2012 Census of Agriculture coming soon
Prepare to stand up and be counted; the Census of Agriculture (census) is on the horizon.
The census, a survey of U.S. farms and ranches and the people who operate them, is conducted every five years and is coming up. The census is conducted by USDA’s National Agricultural Statistics Service (NASS) and paper forms will go out in the mail mid to late December. Participation in the census is required by law.
The census looks at land use and ownership, operator characteristics, production practices, income, expenditures and other topics relevant to agricultural communities and service providers.
All levels of government, from local to federal, use data from the census when shaping farm policy, and agricultural businesses rely on the information to better shape their services to their industry’s changing needs.
“The census remains the only source of uniform, comprehensive agricultural data for every county in the nation,” said Renee Picanso, director of the NASS Census and Survey Division. “It’s a critical tool that gives farmers a voice to influence decisions that will shape the future of their community, industry and operation.”
“The census is the leading source of facts about American agriculture,” continued Picanso. “The wealth of data available from the census includes statistics on small, family farms to large, corporate farms; information on young, beginning farmers to older, experienced farmers; and insight into traditional, rural farming versus trends in areas such as lifestyle and urban farming.”
Academics and industry promoters like the National Cattlemen’s Beef Association—not to mention media outlets such as WLJ—use census records to give the industry and the public alike a background from where U.S. agriculture has come. Those who “agvocate” to the public use details stemming from census data to strengthen their message to the increasingly distant, uninformed consumer public.
For example, as listed in a NASS census release, historic census data shows the number of farms in the U.S. peaked in 1935 at 6.81 million with an average farm size of 154.8 acres. By comparison, the most recent census, conducted in 2007, counted only 2.2 million farms with an average farm size of 418 acres. Of total farms in the U.S. at that time, 9 percent of farms account for 85 percent of total sales of agriculture production, speaking of the efficiency of today’s modern farms.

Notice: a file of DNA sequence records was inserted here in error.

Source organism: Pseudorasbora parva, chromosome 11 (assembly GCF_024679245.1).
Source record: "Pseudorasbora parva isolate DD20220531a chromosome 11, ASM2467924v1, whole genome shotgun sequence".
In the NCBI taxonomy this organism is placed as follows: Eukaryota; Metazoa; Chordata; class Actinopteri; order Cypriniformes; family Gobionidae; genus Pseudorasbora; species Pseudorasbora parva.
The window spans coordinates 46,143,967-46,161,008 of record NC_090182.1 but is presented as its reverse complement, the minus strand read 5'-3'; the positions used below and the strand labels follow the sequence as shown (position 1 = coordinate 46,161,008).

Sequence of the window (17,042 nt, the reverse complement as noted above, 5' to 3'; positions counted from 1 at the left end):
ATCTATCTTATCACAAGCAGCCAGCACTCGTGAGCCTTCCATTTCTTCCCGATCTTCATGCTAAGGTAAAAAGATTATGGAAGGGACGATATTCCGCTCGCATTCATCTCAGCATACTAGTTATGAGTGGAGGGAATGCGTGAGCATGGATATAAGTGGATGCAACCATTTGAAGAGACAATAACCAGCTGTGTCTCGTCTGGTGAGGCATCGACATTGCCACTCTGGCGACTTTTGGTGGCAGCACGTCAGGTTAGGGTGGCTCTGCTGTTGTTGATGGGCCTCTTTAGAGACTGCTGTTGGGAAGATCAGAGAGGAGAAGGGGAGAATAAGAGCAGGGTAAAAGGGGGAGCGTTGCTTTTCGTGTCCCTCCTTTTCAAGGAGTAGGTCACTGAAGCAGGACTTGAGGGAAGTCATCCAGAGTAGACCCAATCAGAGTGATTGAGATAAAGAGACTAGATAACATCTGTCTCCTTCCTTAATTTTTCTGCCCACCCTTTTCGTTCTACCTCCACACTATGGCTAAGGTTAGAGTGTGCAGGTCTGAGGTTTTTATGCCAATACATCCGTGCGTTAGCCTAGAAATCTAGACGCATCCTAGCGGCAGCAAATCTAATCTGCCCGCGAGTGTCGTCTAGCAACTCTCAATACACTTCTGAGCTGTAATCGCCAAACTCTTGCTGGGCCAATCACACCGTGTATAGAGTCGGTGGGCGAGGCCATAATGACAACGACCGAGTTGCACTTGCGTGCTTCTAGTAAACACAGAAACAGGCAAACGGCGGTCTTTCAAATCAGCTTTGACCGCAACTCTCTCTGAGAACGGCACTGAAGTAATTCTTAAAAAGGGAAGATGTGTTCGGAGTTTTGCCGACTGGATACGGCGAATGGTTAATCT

According to the census’ own page, “Through the census, producers can show the nation the value and importance of agriculture and they can help influence the decisions that will shape the future of American agriculture for years to come. By responding to the census, producers are helping themselves, their communities and all of U.S. agriculture.”
Census participation is required by federal law for farmer and rancher, regardless of the size or type of operation. For census purposes, a farm is any place from which $1,000 or more of agricultural products were produced and sold, or normally would have been sold, during the census year. Anyone who receives a census report form must respond even if they did not operate a farm or ranch in 2012.
Confidentiality is also required by law and data is treated strictly according to other portions of the U.S. Code. Identifying information tying data to individuals or specific farm locations is kept under guard and not included in public reports. Some data is kept for potential audit purposes, but these data items will be clearly marked Census forms are due back to NASS by Feb. 4, 2013. If you do not receive a paper census form in the mail, you can expect a call from a telephone census representative from NASS.
The census can be completed over the phone or online once the paper form has arrived by filling it out at AgCensus. usda.gov/index. More information can be found by calling 888/424-7828. — Kerry Halladay, WLJ Editor